approach on the deactivation of 
firearms to prevent their 
reactivation and use by 
criminals. 

(2) 

deleted [AM 1]  

GREEN 

(2) 

 Certain issues arising from 

Directive 91/477/EEC need to be further 
improved in a proportionate way, to 
address misuse of firearms for criminal 
purposes, and considering recent 
terrorist 
acts. The "European Agenda on Security" 
adopted in April 2015 called for the 
revision of that Directive and for a 
common approach on the deactivation of 
firearms to prevent their reactivation and 
use by criminals. 

 

Recital 2a 

(new) [EP] 

Recital 17a 

(new) 
[Council] 

 

(17a)  Regulation (EU) 

2016/679 of the European 
Parliament and of the Council 
of 27 April 2016 on the 
protection of natural persons 
with regard to the processing of 
personal data and on the free 
movement of such data should 
apply to the processing of 
personal data in the framework 
of this Directive. Where 
personal data collected further 
to this Directive are processed 
for the purposes of prevention, 

(2a)  The maintenance and 
exchange of information 
pursuant to this Directive are 
subject to compliance with 
Regulation (EU) 2016/679 of 
the European Parliament and 
of the Council

1a

[AM 2] 

_____________________ 

1a

 

Regulation (EU) 

2016/679 of the European 
Parliament and of the Council 
of 27 April 2016 on the 

GREEN 

(17a)   Regulation (EU) 2016/679 of the 
European Parliament and of the Council 
of 27 April 2016 on the protection of 
natural persons with regard to the 
processing of personal data and on the 
free movement of such data should apply 
to the processing of personal data in the 
framework of this Directive. Where 
personal data collected further to this 
Directive are processed for the purposes 
of prevention, investigation, detection or 
prosecution of criminal offences or the 

 

 

 

 

 

 

 

 

 

investigation, detection or 
prosecution of criminal offences 
or the execution of criminal 
penalties, the authorities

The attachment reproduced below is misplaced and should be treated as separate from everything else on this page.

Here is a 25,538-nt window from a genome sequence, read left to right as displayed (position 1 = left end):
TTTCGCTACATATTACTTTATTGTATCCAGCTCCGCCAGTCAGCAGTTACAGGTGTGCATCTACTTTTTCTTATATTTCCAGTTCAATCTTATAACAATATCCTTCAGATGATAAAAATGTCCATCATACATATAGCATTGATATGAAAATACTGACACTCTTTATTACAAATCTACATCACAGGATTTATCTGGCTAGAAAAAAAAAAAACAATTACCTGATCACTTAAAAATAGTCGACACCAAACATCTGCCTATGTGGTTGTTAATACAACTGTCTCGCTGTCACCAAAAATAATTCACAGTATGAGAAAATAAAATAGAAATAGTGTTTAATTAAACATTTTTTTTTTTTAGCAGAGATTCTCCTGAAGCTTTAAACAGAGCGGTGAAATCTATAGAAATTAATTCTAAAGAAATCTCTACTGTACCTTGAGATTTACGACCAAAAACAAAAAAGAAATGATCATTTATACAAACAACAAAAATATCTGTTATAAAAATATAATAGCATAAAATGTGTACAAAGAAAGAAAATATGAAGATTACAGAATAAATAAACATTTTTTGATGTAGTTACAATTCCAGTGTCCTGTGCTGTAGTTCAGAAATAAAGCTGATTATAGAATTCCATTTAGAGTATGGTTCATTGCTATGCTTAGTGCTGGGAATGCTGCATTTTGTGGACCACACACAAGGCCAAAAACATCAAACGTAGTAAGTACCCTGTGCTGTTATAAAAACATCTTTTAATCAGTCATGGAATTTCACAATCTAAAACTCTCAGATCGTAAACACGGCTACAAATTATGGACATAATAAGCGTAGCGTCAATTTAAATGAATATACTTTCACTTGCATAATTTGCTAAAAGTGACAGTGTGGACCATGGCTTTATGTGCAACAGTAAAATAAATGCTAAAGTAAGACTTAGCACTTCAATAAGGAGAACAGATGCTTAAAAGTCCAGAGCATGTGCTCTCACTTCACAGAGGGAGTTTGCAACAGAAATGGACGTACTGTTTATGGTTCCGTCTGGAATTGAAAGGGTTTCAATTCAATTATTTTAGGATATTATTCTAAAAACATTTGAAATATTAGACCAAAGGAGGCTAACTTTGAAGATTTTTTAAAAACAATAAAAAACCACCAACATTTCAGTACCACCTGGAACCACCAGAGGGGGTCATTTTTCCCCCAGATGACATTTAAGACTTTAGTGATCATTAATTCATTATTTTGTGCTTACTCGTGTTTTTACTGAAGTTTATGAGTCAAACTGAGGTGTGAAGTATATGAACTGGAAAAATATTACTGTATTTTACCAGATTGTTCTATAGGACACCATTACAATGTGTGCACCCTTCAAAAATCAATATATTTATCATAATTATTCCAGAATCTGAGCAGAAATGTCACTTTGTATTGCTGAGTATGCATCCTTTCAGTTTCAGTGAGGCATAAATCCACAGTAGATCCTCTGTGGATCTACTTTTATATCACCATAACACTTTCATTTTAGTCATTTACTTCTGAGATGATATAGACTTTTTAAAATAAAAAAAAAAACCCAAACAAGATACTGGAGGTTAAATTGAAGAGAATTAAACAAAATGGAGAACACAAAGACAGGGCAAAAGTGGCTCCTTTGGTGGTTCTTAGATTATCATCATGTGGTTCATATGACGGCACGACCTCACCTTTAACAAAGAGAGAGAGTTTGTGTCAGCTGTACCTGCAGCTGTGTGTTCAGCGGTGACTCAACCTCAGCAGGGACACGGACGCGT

processing these data should 
comply with rules adopted 
further to Directive (EU) 
2016/680 of the European 
Parliament and of the Council 
of 27 April 2016 on the 
protection of natural persons 
with regard to the processing of 
personal data by competent 
authorities for the purposes of 
the prevention, investigation, 
detection or prosecution of 
criminal offences or the 
execution of criminal penalties, 
and on the free movement of 
such data. 

protection of natural persons 
with regard to the processing of 
personal data and on the free 
movement of such data, and 
repealing Directive 95/46/EC 
(General Data Protection 
Regulation) (OJ L 119, 
4.5.2016, p. 1). 

execution of criminal penalties, the 
authorities processing these data should 
comply with rules adopted further to 
Directive (EU) 2016/680 of the European 
Parliament and of the Council of 27 
April 2016 on the protection of natural 
persons with regard to the processing of 
personal data by competent authorities 
for the purposes of the prevention, 
investigation, detection or prosecution of 
criminal offences or the execution of 
criminal penalties, and on the free 
movement of such data. 

 

 

 

(2a)  Once firearms are 

lawfully acquired and possessed 
in accordance with the 
provisions of this Directive, 
national provisions concerning 
the carrying of weapons, 
hunting or target shooting 
should apply. 

 

GREEN 

(2a)  Once firearms are lawfully 
acquired and possessed in accordance 
with the provisions of this Directive, 
national provisions concerning the 
carrying of weapons, hunting or target 
shooting apply. 

Recital 2b 

(new) 

 

 

(2b)   The fact that terrorism 
and serious crimes are not 
effectively stopped by creating 
unnecessary obstacles for law-

GREEN 

[EP AM 3 covered under compromise 
recital 2 as above] 

 

 

 

 

 

 

 

 

 

abiding hunters and marksmen 
must be taken into 
consideration. 
[AM 3] 

 

Recital 3 

(3) 

Certain issues in Directive 

91/477/EEC need further 
improvement. 

(3) 

deleted 

(3) 

 Certain issues arising 

from Directive 91/477/EEC 
need to be further improved in a 
proportionate way, to tackle 
firearms trafficking for 
criminal or terrorist purposes 
and to promote a harmonised 
application of the applicable 
rules by the Member States, so 
as to ensure the proper 
functioning of the internal 
market and a high level of 
security throughout the Union

[AM 4] 

GREEN 

[Recital 3 covered under compromise 
recital 2 as above] 

 

 

Recital 3a 
(new) 

 

 

(3a)  The definition of the term 
"firearm" should be clarified